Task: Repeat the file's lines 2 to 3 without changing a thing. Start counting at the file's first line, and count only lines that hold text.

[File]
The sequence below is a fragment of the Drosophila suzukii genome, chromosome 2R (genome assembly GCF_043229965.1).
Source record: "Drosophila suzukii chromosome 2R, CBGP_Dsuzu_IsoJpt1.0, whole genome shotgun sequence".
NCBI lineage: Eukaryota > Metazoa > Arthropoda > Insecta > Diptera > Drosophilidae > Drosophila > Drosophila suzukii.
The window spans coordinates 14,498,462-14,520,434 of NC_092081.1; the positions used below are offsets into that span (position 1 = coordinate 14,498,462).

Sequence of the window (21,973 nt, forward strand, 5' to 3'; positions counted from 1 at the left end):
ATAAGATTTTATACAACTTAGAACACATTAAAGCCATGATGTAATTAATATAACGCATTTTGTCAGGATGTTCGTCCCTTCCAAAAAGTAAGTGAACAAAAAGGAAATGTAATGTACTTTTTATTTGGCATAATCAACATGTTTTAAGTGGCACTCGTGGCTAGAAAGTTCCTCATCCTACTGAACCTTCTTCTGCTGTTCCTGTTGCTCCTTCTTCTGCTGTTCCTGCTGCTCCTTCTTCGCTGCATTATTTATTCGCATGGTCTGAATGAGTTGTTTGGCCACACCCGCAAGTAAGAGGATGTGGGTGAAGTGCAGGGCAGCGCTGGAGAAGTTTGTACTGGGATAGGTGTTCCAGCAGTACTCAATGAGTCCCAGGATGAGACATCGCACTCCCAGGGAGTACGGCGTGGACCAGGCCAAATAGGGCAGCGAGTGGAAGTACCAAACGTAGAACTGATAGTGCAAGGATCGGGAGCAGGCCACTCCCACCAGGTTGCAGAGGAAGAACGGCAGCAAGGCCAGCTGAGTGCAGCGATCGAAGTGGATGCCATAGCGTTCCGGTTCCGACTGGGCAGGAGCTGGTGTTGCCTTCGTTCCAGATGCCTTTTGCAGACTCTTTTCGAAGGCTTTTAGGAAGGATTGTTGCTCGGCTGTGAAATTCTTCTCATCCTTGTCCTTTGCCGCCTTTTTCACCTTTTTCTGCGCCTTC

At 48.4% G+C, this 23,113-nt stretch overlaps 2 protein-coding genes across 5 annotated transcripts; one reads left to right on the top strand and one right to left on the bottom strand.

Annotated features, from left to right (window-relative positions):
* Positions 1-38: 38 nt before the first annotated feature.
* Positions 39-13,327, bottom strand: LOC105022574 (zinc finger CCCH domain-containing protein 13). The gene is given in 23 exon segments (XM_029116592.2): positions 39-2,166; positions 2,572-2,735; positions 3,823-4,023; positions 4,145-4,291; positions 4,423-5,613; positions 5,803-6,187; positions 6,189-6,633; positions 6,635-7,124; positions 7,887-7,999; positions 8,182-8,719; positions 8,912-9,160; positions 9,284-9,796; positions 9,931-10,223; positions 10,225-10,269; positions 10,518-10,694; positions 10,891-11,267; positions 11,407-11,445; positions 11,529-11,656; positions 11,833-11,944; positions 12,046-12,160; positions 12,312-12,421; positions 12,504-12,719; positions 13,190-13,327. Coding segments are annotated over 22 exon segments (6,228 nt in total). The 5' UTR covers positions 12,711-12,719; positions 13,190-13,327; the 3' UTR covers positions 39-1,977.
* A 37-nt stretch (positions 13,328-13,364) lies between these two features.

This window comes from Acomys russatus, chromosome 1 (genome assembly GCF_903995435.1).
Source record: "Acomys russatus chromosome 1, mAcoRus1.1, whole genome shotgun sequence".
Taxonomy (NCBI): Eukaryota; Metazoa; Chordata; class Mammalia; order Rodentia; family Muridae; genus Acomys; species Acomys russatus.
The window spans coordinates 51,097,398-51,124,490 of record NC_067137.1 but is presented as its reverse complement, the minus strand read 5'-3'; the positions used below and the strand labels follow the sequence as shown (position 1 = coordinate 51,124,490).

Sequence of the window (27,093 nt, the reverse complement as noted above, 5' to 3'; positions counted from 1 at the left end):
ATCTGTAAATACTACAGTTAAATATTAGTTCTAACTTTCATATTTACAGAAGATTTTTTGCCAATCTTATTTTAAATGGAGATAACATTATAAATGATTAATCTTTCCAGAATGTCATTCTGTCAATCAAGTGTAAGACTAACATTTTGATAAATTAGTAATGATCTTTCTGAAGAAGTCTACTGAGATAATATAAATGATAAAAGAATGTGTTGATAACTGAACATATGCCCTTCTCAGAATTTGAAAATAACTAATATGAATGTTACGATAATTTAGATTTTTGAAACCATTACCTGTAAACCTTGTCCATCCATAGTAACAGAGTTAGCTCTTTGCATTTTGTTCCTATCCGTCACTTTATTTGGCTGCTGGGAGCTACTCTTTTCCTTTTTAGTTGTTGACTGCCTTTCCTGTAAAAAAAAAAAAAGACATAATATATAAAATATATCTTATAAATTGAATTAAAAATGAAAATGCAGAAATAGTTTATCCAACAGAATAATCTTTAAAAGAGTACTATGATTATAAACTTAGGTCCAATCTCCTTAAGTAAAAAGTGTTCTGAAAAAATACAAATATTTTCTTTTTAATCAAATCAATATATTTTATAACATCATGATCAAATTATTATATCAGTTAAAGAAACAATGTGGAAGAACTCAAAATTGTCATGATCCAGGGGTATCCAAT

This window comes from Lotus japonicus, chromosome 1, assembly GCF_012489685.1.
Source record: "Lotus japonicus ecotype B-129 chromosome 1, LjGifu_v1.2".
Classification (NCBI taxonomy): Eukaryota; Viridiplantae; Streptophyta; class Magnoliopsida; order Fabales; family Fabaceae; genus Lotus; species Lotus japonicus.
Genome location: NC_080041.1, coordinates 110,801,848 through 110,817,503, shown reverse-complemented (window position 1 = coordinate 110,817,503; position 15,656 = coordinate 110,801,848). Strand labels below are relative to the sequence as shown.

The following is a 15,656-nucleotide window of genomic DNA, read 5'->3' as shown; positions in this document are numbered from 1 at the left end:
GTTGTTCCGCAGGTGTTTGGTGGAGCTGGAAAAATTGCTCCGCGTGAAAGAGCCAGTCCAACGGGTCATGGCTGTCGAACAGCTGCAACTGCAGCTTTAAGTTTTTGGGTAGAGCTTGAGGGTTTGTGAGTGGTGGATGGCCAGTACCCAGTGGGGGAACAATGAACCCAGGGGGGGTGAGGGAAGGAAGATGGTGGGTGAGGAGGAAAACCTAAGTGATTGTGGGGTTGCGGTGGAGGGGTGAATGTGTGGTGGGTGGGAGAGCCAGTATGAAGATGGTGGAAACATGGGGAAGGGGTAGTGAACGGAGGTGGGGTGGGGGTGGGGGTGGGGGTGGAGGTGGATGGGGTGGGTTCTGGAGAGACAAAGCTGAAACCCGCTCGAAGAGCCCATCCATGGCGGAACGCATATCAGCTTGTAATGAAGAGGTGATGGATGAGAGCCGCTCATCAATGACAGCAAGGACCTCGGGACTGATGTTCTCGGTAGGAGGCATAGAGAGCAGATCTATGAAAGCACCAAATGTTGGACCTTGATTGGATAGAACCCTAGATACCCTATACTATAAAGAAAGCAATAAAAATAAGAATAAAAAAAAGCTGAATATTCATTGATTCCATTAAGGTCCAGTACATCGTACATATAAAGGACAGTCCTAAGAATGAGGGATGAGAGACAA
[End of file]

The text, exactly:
Source record: "Drosophila suzukii chromosome 2R, CBGP_Dsuzu_IsoJpt1.0, whole genome shotgun sequence".
NCBI lineage: Eukaryota > Metazoa > Arthropoda > Insecta > Diptera > Drosophilidae > Drosophila > Drosophila suzukii.